Walking through a trade show all about military drones, Emirati officials made a point on Sunday to stop first at a stand run by Chinese officials with a mock armed drone hanging above them.
Defense analysts believe that drone, the Wing Loong II, is now being used by the Emirati military while the UAE remains barred from purchasing weaponized drones from the United States.
That purchase, as well as Abu Dhabi hosting the Unmanned Systems Exhibition & Conference this week in the Emirati capital, shows the power these weapons now hold across the Middle East.
Top UAE officials, including Abu Dhabi's powerful crown prince, Mohammed bin Zayed Al Nahyan, were on hand for the drone conference, which opened on Sunday.
The UAE, home to skyscraper-studded Dubai, already has embraced drones. Dubai's ruler, Sheikh Mohammed bin Rashid Al Maktoum, has given the $1 million Drones for Good Award in recent years. Meanwhile, civil defense officials fighting fires and lifeguards trying to save those at risk of drowning use drones in their work.
But the UAE remains highly interested in military drones.
Al-Dhafra Air Base near Abu Dhabi, which hosts some of the 5,000 American troops in the UAE, is also home to some of the U.S. military's unmanned aircraft that flew missions over Iraq and Syria targeting the Islamic State group.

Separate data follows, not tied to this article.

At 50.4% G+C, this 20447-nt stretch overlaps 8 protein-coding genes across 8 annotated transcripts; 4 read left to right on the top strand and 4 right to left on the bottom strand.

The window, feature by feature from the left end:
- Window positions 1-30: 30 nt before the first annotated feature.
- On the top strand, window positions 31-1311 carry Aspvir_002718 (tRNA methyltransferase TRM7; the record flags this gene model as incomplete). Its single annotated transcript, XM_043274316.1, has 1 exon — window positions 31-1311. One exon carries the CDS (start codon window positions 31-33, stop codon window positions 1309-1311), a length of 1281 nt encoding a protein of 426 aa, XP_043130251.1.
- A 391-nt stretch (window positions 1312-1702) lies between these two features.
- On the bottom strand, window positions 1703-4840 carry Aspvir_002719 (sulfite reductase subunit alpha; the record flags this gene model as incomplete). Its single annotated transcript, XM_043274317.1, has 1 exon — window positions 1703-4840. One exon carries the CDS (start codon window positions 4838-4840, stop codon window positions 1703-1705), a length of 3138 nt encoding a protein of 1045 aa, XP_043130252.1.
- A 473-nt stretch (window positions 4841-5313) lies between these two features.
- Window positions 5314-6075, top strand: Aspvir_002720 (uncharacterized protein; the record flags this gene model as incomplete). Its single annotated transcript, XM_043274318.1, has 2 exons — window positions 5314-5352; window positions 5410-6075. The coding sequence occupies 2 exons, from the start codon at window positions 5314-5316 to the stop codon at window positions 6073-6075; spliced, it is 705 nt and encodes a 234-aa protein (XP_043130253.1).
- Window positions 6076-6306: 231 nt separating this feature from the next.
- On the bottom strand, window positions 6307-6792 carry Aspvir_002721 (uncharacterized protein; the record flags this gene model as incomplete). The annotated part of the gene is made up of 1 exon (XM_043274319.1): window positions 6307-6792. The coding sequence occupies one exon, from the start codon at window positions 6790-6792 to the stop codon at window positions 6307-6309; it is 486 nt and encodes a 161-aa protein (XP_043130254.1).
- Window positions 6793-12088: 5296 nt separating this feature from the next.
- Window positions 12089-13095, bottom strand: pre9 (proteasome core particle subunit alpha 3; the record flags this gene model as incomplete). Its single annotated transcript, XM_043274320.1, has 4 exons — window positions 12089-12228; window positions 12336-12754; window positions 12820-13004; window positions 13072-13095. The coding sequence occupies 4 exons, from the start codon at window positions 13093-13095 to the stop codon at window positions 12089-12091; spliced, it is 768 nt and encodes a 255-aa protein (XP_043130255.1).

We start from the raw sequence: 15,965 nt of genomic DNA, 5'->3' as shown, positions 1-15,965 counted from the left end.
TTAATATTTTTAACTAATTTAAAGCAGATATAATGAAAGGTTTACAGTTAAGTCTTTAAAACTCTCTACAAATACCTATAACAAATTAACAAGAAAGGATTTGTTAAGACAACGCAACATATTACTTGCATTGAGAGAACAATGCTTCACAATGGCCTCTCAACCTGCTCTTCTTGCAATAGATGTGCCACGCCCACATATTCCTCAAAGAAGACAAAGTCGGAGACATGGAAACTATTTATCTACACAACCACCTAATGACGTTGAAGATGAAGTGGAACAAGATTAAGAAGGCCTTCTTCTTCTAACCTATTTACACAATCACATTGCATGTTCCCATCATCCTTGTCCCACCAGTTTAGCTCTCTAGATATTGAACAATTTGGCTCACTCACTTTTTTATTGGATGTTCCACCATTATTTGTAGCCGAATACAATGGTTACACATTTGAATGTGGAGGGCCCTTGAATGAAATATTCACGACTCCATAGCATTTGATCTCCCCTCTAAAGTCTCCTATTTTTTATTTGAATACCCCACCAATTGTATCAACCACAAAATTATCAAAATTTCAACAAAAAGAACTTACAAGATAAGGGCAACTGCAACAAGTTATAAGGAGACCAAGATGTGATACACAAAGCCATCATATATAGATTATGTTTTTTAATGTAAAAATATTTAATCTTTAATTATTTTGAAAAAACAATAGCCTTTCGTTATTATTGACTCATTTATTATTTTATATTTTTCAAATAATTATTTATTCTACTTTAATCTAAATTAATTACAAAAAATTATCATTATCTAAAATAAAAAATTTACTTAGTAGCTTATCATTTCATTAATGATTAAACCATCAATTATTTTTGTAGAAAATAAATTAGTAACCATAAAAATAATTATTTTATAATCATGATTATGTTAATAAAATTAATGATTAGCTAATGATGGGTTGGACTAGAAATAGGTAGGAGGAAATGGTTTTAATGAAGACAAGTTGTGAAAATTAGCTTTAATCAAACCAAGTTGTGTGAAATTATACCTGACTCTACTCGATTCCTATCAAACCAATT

Chief among those aircraft is the Predator, built by San Diego-based defense contractor General Atomics. The UAE previously purchased some $200 million worth of surveillance-only Predator drones from General Atomics.
The Obama administration opposed selling the UAE armed versions of the Predator over Missile Technology Control Regime, a 30-year-old agreement that aims to limit the spread of missile technology.
But that apparently didn't stop the UAE from purchasing weaponized drones. Satellite photographs taken of a mysterious Emirati air base in the country's deep south — a desert area known as the in the Empty Quarter — appear to show three Wing Loong IIs there, according to a January article by IHS Jane's Defense Weekly.
China has never acknowledged selling the drones to the UAE, though the state-run Xinhua News Agency has reported a major sale of the drones to a foreign buyer.
Asked if China sold the UAE the Wing Loong II, sales manager Zhao Chuang of the China National Aero-Technology Import & Export Corp. only smiled and said: "No idea."
"We are trying to find the world market," he told The Associated Press after his colleagues greeted high-ranking Emirati officials.
General Atomics, which displayed a massive Predator surveillance drone nearby, declined to speak to the AP. However, U.S. lawmakers last year sent a letter to President Donald Trump asking him to allow armed Predator drone sales to both the UAE and Jordan.
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